Keyword: Cretan Salad
Servings: 4
Author: Elena Paravantes
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  • Grate the tomatoes do not drain all the liquids.
  • Pass the rusk under running water (very quickly) and place on a plate. (Skip this step if you using bread). Cretan rusks are very hard but you do not want to soften them too much, you do not want a soggy dakos. It should still be crunchy but easily breakable.
  • Add about 1 tablespoon of olive oil and let it absorb. (Please note that here in Greece we often add much more olive oil, but this amount works fine).
  • Spoon the tomato on top, covering the whole rusk and then add the crumbled cheese.
  • Drizzle with another teaspoon of olive oil and sprinkle with oregano. Top with a Kalamata olive
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Photo by Elena Paravantes

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Recipe Rating


  1. Absolutely loved this recipe and will be doing again.

    Highly recommend your cookbook – have tried a number of recipes, thank you.5 stars

  2. I have just received a bag of dakos Barley rusks! Very excited to try them. I’ve read your recipe and feel silly but I can’t picture how you actually eat it? Will it be a pick-it-up type food? Or fork and knife? My husband and I are so surprised at how extremely hard they are! But it sounds like something we’d like!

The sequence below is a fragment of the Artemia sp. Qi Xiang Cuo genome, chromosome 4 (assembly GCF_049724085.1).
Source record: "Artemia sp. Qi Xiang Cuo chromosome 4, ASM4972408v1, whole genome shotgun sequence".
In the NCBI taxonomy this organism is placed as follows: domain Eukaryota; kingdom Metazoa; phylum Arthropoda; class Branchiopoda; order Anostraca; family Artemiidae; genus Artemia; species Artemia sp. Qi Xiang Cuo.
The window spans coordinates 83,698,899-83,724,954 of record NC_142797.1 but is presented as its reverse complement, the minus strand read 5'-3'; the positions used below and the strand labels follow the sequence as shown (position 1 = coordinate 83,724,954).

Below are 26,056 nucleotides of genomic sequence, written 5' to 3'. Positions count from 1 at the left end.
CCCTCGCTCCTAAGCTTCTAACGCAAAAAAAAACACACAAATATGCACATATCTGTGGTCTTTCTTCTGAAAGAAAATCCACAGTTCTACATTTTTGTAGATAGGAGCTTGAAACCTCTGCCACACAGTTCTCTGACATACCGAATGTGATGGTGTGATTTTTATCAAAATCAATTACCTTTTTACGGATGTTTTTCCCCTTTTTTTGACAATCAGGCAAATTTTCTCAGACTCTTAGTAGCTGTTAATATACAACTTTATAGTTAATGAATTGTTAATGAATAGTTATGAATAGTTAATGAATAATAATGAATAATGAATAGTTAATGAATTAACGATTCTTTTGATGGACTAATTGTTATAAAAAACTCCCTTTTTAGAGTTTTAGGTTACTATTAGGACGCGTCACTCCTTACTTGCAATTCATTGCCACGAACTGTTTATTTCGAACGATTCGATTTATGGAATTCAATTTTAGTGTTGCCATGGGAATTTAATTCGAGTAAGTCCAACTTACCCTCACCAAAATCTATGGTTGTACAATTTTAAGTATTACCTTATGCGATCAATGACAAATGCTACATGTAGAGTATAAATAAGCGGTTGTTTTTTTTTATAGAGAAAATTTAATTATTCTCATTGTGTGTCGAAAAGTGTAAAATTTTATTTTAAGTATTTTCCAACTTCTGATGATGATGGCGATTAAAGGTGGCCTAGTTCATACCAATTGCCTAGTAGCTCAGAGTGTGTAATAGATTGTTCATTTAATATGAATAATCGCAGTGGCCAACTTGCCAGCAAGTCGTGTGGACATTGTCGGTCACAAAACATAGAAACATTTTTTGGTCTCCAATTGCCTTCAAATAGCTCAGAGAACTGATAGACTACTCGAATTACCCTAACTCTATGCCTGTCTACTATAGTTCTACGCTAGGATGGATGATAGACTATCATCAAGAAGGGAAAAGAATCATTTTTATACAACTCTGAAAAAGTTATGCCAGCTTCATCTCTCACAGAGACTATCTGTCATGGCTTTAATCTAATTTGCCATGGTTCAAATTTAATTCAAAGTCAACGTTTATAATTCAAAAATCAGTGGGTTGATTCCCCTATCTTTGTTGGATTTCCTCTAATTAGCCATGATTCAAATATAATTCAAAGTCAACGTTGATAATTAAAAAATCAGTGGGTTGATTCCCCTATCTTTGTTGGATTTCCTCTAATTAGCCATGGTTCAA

With much thanks for explanations about why I’m eating what I’m eating!

    1. Hi Betsy! Yes, the rusks should be hard, but before you eat them, you pass them under running water and then you add some olive oil before topping them with tomatoes etc. So you will break the rusk with a fork and getting a forkful of the broken ruks some tomatoes and cheese (you can use a knife to push it on your fork-but you can pretty much break/crack the rusk with the fork only). If it is a small ruk you can eat by hand like you would a bruschetta.

      1. Thank you for your advice! The tomatoes are unappealing this time of year. I passed the rusk under water, put olive oil on, then feta. I was impatient to try it and should have let it soak a bit more but it broke apart like you said! Very pleasant taste. I’m looking for other ways to eat them. Next I will need to find barley flour! Think I’ll need to order it online

  3. I am in love with this salad! The other day, I had one for breakfast. I make mine with Krisp bread as shown in the cookbook.

    I can’t find my grater, so I semi purée cherry tomatoes in my mini chopper. This creates lots of juice. I use lots of tomatoes. Today I put a few thin slices of avocado on the bottom, piled on the tomatoes, added a bit of Feta,sliced a couple of olives, plus oregano – very yummy and very messy!

    I read the label on my Trader Joe’s kalamata olives. They actually come from Greece.

    I think homemade is always good, as well as authentic commercial barley rusks, if you can find them. I did buy a pack of Ezekiel English muffins to try. I let one sit out on the counter and it got very hard. You wouldn’t be able to eat it without “pre-treating” it. I broke off a piece to taste. It is very coarse grained and has sesame seeds. It looks like the pic associated with the recipe above. I thought it tasted good. I think a little water, the juice from the tomatoes and the olive oil will soften it up fine.5 stars